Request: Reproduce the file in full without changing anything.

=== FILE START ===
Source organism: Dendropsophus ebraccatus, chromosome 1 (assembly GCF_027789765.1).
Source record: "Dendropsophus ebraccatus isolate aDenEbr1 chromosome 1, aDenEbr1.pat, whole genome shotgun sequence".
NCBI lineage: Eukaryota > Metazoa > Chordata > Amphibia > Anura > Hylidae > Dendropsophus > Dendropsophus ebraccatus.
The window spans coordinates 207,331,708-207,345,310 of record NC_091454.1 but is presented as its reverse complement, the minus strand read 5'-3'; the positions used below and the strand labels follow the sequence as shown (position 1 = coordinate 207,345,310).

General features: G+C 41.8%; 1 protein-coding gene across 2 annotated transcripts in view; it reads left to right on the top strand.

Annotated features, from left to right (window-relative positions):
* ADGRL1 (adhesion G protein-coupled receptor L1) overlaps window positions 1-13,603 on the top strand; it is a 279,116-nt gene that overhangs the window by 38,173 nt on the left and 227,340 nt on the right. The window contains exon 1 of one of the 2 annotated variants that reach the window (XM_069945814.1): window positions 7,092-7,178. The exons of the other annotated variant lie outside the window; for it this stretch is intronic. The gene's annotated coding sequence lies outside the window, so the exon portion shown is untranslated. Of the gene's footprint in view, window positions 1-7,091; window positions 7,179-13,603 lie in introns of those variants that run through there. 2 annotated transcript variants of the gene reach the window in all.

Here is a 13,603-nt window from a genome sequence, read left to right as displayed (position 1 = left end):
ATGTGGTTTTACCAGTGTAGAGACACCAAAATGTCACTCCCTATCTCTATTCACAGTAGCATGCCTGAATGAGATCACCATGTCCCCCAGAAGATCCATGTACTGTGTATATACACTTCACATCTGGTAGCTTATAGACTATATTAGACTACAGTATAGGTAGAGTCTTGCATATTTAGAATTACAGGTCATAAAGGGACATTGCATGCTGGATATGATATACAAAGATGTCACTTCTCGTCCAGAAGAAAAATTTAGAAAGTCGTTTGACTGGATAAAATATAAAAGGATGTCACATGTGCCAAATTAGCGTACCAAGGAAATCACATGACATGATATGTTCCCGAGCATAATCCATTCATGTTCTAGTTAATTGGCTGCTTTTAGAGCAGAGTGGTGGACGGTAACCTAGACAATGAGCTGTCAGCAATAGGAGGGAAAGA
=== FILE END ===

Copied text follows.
Source organism: Dendropsophus ebraccatus, chromosome 1 (assembly GCF_027789765.1).
Source record: "Dendropsophus ebraccatus isolate aDenEbr1 chromosome 1, aDenEbr1.pat, whole genome shotgun sequence".
NCBI lineage: Eukaryota > Metazoa > Chordata > Amphibia > Anura > Hylidae > Dendropsophus > Dendropsophus ebraccatus.
The window spans coordinates 207,331,708-207,345,310 of record NC_091454.1 but is presented as its reverse complement, the minus strand read 5'-3'; the positions used below and the strand labels follow the sequence as shown (position 1 = coordinate 207,345,310).

General features: G+C 41.8%; 1 protein-coding gene across 2 annotated transcripts in view; it reads left to right on the top strand.

Annotated features, from left to right (window-relative positions):
* ADGRL1 (adhesion G protein-coupled receptor L1) overlaps window positions 1-13,603 on the top strand; it is a 279,116-nt gene that overhangs the window by 38,173 nt on the left and 227,340 nt on the right. The window contains exon 1 of one of the 2 annotated variants that reach the window (XM_069945814.1): window positions 7,092-7,178. The exons of the other annotated variant lie outside the window; for it this stretch is intronic. The gene's annotated coding sequence lies outside the window, so the exon portion shown is untranslated. Of the gene's footprint in view, window positions 1-7,091; window positions 7,179-13,603 lie in introns of those variants that run through there. 2 annotated transcript variants of the gene reach the window in all.

Here is a 13,603-nt window from a genome sequence, read left to right as displayed (position 1 = left end):
ATGTGGTTTTACCAGTGTAGAGACACCAAAATGTCACTCCCTATCTCTATTCACAGTAGCATGCCTGAATGAGATCACCATGTCCCCCAGAAGATCCATGTACTGTGTATATACACTTCACATCTGGTAGCTTATAGACTATATTAGACTACAGTATAGGTAGAGTCTTGCATATTTAGAATTACAGGTCATAAAGGGACATTGCATGCTGGATATGATATACAAAGATGTCACTTCTCGTCCAGAAGAAAAATTTAGAAAGTCGTTTGACTGGATAAAATATAAAAGGATGTCACATGTGCCAAATTAGCGTACCAAGGAAATCACATGACATGATATGTTCCCGAGCATAATCCATTCATGTTCTAGTTAATTGGCTGCTTTTAGAGCAGAGTGGTGGACGGTAACCTAGACAATGAGCTGTCAGCAATAGGAGGGAAAGA